Portraits of Wildflowers

Perspectives on Nature Photography

Archive for August 28th, 2011

A closer view

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As I mentioned in the last post, although the mowers at Brushy Creek Lake Park cut down the dense snow-on-the-mountain colony in the park’s meadow shortly before the plants had a chance to flower, the destroyers left a few stray individuals at the fringe of the colony close to the lake. Those plants did complete their development, and you can see the flowers in this lake-backed closeup of part of one plant.

Or you may think you see the flowers, but this species, Euphorbia marginata, isn’t quite what it appears. From a distance, and even from closer up, many people assume that the long, tapering, white-fringed structures with green running down the center are petals, but those are actually modified leaves called bracts. Most people who make it past that illusion assume that the “scallops” of the white collar at the center of each flower group are the petals, but that also turns out to be false. The five (if none have come off) would-be petals are actually gland appendages, together making up what is generally called an involucral cup, more specifically known in this family as a cyathium. No, the real flowers are the nondescript, pale yellowish-green little things at the center of each scalloped ruff, hardly what we normally think of as flowers. But in spite of our misconception the plant seems to have no trouble with its own conception and manages to get fertilized and produce seeds in abundance—at least if the mowers don’t fall prey to their conception of these plants as weeds and cut them down before they can flower.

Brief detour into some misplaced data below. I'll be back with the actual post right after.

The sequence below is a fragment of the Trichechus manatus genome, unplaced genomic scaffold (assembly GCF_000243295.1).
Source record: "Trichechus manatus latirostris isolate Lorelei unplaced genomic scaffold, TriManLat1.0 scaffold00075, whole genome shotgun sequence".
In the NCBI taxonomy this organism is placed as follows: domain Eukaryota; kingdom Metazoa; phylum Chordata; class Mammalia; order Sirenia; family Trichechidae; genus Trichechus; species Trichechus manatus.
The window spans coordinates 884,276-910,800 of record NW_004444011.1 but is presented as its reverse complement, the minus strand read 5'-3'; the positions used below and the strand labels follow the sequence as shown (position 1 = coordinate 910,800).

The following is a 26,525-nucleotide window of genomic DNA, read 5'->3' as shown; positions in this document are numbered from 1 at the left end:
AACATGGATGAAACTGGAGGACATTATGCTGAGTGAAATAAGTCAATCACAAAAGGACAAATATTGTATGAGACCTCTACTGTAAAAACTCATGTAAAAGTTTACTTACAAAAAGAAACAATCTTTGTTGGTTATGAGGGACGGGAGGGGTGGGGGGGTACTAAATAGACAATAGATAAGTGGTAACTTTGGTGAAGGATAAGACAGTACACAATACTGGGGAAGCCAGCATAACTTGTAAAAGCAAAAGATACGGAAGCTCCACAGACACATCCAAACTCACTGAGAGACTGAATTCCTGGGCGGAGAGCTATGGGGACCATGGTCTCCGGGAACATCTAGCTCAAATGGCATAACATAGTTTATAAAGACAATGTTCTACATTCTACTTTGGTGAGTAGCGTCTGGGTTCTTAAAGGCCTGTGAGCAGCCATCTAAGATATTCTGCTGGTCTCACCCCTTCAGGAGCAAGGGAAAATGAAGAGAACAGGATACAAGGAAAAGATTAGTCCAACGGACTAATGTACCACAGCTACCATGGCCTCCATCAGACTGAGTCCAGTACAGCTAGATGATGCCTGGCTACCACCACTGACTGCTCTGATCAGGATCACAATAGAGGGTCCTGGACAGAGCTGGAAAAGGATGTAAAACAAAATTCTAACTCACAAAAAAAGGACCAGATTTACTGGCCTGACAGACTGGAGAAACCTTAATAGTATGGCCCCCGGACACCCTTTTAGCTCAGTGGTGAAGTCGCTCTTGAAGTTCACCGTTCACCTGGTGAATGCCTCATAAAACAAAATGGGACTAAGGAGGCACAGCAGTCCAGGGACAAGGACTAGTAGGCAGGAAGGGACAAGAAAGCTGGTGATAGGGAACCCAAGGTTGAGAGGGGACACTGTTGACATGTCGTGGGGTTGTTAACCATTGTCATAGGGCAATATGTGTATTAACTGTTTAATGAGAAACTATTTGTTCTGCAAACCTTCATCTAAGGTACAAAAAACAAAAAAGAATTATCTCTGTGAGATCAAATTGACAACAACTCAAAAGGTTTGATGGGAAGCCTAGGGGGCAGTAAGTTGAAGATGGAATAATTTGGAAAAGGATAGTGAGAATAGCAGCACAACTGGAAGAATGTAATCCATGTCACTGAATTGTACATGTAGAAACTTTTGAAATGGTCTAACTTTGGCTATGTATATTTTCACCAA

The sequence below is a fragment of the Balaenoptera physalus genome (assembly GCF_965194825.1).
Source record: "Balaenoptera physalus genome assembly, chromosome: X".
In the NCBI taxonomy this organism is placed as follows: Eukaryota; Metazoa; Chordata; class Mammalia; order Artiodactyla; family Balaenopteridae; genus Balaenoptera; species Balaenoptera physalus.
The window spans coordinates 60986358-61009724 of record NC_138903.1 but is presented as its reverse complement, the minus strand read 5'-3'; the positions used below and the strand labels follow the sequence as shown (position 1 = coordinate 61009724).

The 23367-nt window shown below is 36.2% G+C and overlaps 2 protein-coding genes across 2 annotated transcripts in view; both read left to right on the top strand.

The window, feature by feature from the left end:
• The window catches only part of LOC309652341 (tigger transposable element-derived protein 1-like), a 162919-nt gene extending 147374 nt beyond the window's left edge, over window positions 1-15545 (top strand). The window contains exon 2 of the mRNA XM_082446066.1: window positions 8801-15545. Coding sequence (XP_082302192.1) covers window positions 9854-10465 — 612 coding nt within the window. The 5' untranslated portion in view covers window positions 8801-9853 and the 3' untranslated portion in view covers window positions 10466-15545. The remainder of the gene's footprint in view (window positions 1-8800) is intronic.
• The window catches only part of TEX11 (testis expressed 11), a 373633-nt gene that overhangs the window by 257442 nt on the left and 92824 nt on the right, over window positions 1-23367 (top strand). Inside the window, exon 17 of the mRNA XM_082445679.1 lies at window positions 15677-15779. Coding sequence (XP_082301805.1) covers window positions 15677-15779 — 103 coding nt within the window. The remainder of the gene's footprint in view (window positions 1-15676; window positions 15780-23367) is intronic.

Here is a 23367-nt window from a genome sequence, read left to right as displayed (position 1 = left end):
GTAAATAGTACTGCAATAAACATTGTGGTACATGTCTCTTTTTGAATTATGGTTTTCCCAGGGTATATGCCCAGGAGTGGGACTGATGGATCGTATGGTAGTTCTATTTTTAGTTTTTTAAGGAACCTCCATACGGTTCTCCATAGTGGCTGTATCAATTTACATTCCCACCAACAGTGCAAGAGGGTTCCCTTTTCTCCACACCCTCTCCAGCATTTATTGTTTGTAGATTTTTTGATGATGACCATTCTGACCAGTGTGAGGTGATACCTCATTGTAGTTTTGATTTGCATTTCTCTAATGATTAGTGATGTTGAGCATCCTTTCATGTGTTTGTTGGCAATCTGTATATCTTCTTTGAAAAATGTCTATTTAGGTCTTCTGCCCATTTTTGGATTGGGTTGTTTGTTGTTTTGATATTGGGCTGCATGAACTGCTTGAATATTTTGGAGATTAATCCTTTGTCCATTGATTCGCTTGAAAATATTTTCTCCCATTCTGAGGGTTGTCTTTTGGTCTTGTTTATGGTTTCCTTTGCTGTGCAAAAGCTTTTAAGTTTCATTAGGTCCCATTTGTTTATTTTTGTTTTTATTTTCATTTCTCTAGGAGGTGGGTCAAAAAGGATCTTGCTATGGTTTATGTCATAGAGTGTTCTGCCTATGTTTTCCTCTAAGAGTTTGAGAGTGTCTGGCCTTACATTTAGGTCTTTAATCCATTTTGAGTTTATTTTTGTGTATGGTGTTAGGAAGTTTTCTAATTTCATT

© 2011 Steven Schwartzman

Written by Steve Schwartzman

August 28, 2011 at 5:54 AM

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